Prophecy–The Biblical Prophesy About Tyre.mp4
Uploaded by TruthIsLife7 on Dec 5, 2010
A short summary of the prophecy about Tyre and it’s precise fulfillment. Go to this link and watch the whole series for the amazing fulfillment from secular sources.
John MacArthur on the amazing fulfilled prophecy on Tyre and how it was fulfilled by historical events.
A. The Forecast
1. The specifics
a) That King Nebuchadnezzar of Babylon would destroy the mainland city of Tyre (26:7-8).
b) That many nations would rise up against Tyre. These nations would come like waves of the sea, one after another (26:3- 4).
c) That Tyre will be made like a flat rock (26:4, 14).
d) That fisherman will dry their nets there (26:5, 14).
e) That the rubble of the city would be cast into the sea (26:12).
f) That Tyre would never be rebuilt (26:14).
2. The setting
Tyre was a great city. It was one of the largest and most powerful cities of Phoenicia, which is modern day Lebanon.
It was well fortified. A great wall protected the city from land attacks while their world-renowned fleet protected them from attack by sea.
Tyre was a flourishing city during the time when Joshua led Israel into the Promised Land. King Hiram, who began his reign during the rule of David, offered David cedars from Tyre to build his palace. He also loaned David his artisans to craft parts of the great palace (1 Chron. 14:1). Hiram also helped Solomon build the Temple by floating cedars down the shoreline to be picked up and hauled to Jerusalem (2 Chron. 2:16). So Tyre was a great city, and both David and Solomon looked to it for aid.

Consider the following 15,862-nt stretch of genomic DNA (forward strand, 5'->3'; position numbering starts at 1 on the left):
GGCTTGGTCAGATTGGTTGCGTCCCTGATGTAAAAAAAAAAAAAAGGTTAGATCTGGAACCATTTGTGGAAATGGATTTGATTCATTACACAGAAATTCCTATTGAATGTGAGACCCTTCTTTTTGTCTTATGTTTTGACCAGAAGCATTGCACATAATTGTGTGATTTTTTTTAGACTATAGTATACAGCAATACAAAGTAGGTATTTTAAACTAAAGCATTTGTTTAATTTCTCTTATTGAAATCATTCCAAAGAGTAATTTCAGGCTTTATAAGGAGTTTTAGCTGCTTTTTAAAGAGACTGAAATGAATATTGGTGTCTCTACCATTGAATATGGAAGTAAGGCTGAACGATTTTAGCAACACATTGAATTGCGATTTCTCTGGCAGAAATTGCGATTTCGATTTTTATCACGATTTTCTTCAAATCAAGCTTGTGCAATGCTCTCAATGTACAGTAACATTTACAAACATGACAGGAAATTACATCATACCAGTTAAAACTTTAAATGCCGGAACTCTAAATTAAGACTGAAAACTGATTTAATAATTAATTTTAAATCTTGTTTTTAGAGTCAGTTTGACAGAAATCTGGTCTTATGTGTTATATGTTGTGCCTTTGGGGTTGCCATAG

B. The Fulfillment
1. The prophetic call
a) To Nebuchadnezzar
Not long after the prophecy given by Ezekiel, Nebuchadnezzar did exactly what had been predicted–he laid siege against the city in 585 B.C. For thirteen years Nebuchadnezzar cut off the flow of supplies into the city. In 537 B.C. he finally succeeded in breaking the gates down, but found the city almost empty.
During the thirteen-year siege, the people of Tyre moved all their possessions by ship to an island one-half mile offshore. So Nebuchadnezzar gained no plunder (Ezek. 29:17- 20). Although he destroyed the mainland city (Ezek. 26:8), the new city offshore continued to flourish for 250 years. The prophecy of Ezekiel 26:12–“they shall lay thy stones and thy timber and thy dust in the midst of the water”–remained unfulfilled.
b) To Alexander the Great
At age twenty-two, Alexander the Great came east conquering the known world with an army of between thirty and forty thousand men. Having defeated the Persians under Darius III, Alexander was on the march toward Egypt.
(1) The dilemma
Alexander arrived in the Phoenician territory and demanded that the cities open their gates to him. The citizens of Tyre refused, feeling they were secure on their island with their superior fleet.
(2) The decision
Realizing he did not have a fleet that could match Tyre’s, Alexander decided to build a causeway to the island using the ruins from the mainland city. It was about two hundred feet wide. The prophet said that the city would be thrown into the water, and that’s exactly what happened.